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K-pop singer BoA. Her latest album, “Better”, is a celebration of her 20-year career. Credit: SM Town

K-pop grandmaster BoA on 20 years in the music industry: ‘I’m grateful that I’m called a pioneer’

  • BoA was 13 when she arrived on the South Korean pop scene in 2000, and has since earned a reputation as one of the forerunners of modern K-pop
  • Ahead of the album’s release, the singer spoke of how she hopes to keep going for another 10 years and beyond
Tamar Hermanin United States

It’s said that it takes 10,000 hours to master a skill. Considering that BoA has been at the top of her game as a K-pop artist since debuting 20 years – or more than 175,200 hours – ago, she can be considered a grandmaster.

Since arriving on the South Korean pop scene at 13 years old in August, 2000, with the album “ID; Peace B”, the now-34-year-old has earned a reputation as one of the forerunners of modern K-pop. As a singer-dancer who has seen hit after hit during the past two decades, she helped the industry grow across Asia as well as the United States.

BoA’s latest album, “Better”, which came out on December 1, is a celebration of her career and her masterful approach to her artistry. With 11 genre-fluid tracks, several of which she co-wrote, the album’s lush dance-pop sound recalls many of her biggest hits, but introduces those sounds in a more 2020 way.

As a whole, “Better” is less about advancing BoA’s musicality and instead revelling in all that she’s had to offer during the past 20 years, a celebration of who she can be as a performer representing a generation of women. Songs such as No. 1, Girls On Top and Woman embrace both her success and the power of embracing her gender.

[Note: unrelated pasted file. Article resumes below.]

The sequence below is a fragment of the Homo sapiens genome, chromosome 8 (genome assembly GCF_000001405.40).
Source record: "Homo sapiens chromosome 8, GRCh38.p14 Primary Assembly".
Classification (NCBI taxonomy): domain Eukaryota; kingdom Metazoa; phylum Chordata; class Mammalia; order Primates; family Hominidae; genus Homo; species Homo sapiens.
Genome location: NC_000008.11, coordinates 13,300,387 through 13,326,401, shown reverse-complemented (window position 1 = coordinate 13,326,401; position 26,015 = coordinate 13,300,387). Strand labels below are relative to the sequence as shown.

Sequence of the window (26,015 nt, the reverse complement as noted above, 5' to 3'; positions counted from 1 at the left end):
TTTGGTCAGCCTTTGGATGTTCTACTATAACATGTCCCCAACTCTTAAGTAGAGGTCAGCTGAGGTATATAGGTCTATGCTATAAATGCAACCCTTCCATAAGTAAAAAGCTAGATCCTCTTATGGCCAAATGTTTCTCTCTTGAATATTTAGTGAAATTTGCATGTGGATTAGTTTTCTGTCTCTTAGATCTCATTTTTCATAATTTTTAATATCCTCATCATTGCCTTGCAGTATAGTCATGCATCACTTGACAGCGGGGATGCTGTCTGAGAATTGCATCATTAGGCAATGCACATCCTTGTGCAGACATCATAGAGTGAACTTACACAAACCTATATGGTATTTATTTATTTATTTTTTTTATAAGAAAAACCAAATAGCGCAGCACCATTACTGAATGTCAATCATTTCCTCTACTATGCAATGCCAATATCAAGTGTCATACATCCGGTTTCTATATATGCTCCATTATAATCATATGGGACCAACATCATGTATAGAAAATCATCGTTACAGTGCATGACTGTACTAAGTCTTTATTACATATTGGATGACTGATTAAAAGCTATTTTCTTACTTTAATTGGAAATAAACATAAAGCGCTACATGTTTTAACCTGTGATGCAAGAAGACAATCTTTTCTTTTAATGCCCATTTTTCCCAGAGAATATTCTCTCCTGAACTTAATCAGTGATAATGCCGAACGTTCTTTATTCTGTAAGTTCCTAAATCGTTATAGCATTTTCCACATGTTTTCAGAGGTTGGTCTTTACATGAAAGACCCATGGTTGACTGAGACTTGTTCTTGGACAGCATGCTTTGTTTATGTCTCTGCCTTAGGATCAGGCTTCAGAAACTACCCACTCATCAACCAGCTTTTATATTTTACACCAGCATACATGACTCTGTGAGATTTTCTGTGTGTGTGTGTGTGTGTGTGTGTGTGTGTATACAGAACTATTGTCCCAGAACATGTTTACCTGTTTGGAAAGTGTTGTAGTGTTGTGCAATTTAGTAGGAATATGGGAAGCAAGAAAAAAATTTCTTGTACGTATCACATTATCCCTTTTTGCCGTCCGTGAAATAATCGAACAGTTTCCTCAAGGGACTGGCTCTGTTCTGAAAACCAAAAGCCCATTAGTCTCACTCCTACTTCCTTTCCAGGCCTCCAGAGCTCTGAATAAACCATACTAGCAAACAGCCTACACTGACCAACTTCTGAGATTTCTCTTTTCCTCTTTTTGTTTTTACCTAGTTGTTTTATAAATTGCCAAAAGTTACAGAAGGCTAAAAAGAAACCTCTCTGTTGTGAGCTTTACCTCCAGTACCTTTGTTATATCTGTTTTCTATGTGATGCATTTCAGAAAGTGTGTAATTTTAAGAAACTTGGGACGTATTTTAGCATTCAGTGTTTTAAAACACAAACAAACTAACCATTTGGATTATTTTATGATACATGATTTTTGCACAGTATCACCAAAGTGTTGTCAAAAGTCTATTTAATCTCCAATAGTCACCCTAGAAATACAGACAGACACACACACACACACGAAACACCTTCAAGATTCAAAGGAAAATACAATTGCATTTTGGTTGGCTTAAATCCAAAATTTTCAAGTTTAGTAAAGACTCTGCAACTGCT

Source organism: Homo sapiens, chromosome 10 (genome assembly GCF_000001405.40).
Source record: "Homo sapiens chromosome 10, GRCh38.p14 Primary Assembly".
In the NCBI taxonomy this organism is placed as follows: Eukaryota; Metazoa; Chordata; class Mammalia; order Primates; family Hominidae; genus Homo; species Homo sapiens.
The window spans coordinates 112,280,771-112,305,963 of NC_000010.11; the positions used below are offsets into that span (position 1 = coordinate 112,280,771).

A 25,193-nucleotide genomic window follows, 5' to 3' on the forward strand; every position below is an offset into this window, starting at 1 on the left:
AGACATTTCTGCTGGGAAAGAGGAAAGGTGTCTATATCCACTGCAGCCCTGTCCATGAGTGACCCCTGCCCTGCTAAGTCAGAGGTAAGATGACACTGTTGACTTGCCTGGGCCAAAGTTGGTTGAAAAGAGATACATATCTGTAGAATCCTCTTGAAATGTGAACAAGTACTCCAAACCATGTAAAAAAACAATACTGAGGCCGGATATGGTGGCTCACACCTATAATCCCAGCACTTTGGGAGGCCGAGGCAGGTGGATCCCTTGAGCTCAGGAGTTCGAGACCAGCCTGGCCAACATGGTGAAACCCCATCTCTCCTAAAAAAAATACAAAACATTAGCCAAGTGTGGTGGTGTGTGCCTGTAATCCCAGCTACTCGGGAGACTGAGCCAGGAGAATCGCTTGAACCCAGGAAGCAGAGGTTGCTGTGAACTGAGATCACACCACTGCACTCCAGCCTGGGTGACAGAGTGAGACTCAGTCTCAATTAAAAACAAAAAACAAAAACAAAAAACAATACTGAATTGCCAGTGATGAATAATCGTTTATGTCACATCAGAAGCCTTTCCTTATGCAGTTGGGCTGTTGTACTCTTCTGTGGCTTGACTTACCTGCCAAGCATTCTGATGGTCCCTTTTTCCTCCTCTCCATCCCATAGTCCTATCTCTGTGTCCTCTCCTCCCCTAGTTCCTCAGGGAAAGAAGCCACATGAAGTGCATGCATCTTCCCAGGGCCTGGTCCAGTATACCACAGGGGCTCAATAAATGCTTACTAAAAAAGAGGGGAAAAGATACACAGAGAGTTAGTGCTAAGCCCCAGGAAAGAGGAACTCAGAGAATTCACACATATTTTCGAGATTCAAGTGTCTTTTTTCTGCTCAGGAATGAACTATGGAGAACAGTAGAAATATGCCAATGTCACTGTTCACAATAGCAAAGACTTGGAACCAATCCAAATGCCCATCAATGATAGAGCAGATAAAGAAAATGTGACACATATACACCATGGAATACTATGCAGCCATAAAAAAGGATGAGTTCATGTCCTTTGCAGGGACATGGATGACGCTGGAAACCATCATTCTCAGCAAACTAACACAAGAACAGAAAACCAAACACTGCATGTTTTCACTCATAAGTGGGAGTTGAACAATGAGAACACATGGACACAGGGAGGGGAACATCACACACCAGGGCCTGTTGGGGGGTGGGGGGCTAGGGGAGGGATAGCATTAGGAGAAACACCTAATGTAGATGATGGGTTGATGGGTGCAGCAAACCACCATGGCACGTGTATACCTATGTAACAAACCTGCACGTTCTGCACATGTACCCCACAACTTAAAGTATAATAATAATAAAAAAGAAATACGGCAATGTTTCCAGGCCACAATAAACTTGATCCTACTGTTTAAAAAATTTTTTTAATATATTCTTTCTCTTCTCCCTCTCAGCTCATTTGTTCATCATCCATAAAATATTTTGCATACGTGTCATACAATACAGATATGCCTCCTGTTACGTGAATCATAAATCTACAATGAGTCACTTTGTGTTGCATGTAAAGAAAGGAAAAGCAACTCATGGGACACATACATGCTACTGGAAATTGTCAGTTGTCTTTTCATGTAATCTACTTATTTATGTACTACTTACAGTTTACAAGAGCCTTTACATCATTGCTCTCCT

The album’s title track is an alt R&B dance tune created by producer Yoo Young-jin, who wrote BoA’s first single and has worked with her throughout her career.

Made to be performed by BoA in the song’s music video, where she shows her dynamic dance skills, it features her typical lush vocal-meets-choreography approach to pop music, and samples British pop singer Awa’s Like I Do, released in December 2019.

The most intimate song on the album is Cloud, a lo-fi, smooth R&B tune in which BoA sings of realising that where you are is precisely where you’re meant to be.

It’s a forgiving song, arriving as it does at the end of a year in which many people wondered what they’re doing with their life. Blending the message with typical love song balladry, the English refrain “It’s all for you” drives home the point.

It’s on the closing track that BoA takes ownership of her legacy, using the metaphor of being a Little Bird set to flight in the sweet drum and bass number.

At a press conference ahead of the album’s release, the singer spoke of how she hopes to keep going for another 10 years and beyond, and the song’s reassuring words underline that things will be OK as she spreads her wings, now and forever.

BoA has grown up in the spotlight, learning what it is to be a female celebrity in the early days of social media, and remains active at a time when the industry she helped spearhead has exploded.
As BoA has developed her artistry, the world around her has changed, and she has continued to evolve with it. “Better” arrives after the “Our Beloved BoA” series of remake singles not only by K-pop artists including Exo’s Baekhyun but also American singer Gallant.
The cover of BoA’s “Better”. The album’s titular single is an alt R&B dance tune. Photo: SM Town

“I’m grateful that I’m called a pioneer,” she said at the press conference. “But I feel like it’s me who should be thanking the artists that are doing so well. K-pop has become a genre of music that’s listened to outside Korea, and it makes me feel more responsible to make good music.

“The number of people who watch us is so different now, and I think this is the time for everyone to truly think about how to make good music. I think it’s crucial that I keep learning so as not to fall behind.”

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